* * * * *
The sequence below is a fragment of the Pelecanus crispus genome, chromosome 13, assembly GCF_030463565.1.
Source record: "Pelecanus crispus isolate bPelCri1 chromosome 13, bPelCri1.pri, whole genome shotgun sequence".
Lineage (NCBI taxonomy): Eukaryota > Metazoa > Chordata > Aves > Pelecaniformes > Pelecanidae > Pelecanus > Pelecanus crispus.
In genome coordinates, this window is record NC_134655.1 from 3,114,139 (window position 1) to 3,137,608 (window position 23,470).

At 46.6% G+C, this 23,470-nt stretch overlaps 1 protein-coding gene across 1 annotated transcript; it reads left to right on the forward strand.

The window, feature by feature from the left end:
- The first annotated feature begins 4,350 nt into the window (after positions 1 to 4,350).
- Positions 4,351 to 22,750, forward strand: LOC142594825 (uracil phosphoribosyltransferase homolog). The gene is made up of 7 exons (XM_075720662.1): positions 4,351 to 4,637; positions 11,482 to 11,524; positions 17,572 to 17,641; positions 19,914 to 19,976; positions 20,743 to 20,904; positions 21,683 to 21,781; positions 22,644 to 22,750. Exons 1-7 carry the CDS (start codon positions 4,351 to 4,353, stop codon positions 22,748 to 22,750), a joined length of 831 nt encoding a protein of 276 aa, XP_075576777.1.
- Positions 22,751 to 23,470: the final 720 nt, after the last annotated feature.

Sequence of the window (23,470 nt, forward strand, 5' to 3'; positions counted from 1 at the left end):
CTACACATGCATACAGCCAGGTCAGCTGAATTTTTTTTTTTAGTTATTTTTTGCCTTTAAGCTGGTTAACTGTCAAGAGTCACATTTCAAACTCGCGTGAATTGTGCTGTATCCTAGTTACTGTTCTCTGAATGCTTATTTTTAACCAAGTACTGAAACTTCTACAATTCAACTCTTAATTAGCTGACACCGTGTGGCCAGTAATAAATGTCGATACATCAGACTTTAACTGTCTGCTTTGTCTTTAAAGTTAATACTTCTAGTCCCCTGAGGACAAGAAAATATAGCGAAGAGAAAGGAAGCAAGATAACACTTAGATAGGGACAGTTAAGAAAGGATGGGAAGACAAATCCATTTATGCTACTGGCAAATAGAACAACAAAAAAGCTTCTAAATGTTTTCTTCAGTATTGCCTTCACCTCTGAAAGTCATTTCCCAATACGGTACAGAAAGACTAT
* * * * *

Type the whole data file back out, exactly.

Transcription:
The sequence below is a fragment of the Pelecanus crispus genome, chromosome 13, assembly GCF_030463565.1.
Source record: "Pelecanus crispus isolate bPelCri1 chromosome 13, bPelCri1.pri, whole genome shotgun sequence".
Lineage (NCBI taxonomy): Eukaryota > Metazoa > Chordata > Aves > Pelecaniformes > Pelecanidae > Pelecanus > Pelecanus crispus.
In genome coordinates, this window is record NC_134655.1 from 3,114,139 (window position 1) to 3,137,608 (window position 23,470).

At 46.6% G+C, this 23,470-nt stretch overlaps 1 protein-coding gene across 1 annotated transcript; it reads left to right on the forward strand.

The window, feature by feature from the left end:
- The first annotated feature begins 4,350 nt into the window (after positions 1 to 4,350).
- Positions 4,351 to 22,750, forward strand: LOC142594825 (uracil phosphoribosyltransferase homolog). The gene is made up of 7 exons (XM_075720662.1): positions 4,351 to 4,637; positions 11,482 to 11,524; positions 17,572 to 17,641; positions 19,914 to 19,976; positions 20,743 to 20,904; positions 21,683 to 21,781; positions 22,644 to 22,750. Exons 1-7 carry the CDS (start codon positions 4,351 to 4,353, stop codon positions 22,748 to 22,750), a joined length of 831 nt encoding a protein of 276 aa, XP_075576777.1.
- Positions 22,751 to 23,470: the final 720 nt, after the last annotated feature.

Sequence of the window (23,470 nt, forward strand, 5' to 3'; positions counted from 1 at the left end):
CTACACATGCATACAGCCAGGTCAGCTGAATTTTTTTTTTTAGTTATTTTTTGCCTTTAAGCTGGTTAACTGTCAAGAGTCACATTTCAAACTCGCGTGAATTGTGCTGTATCCTAGTTACTGTTCTCTGAATGCTTATTTTTAACCAAGTACTGAAACTTCTACAATTCAACTCTTAATTAGCTGACACCGTGTGGCCAGTAATAAATGTCGATACATCAGACTTTAACTGTCTGCTTTGTCTTTAAAGTTAATACTTCTAGTCCCCTGAGGACAAGAAAATATAGCGAAGAGAAAGGAAGCAAGATAACACTTAGATAGGGACAGTTAAGAAAGGATGGGAAGACAAATCCATTTATGCTACTGGCAAATAGAACAACAAAAAAGCTTCTAAATGTTTTCTTCAGTATTGCCTTCACCTCTGAAAGTCATTTCCCAATACGGTACAGAAAGACTAT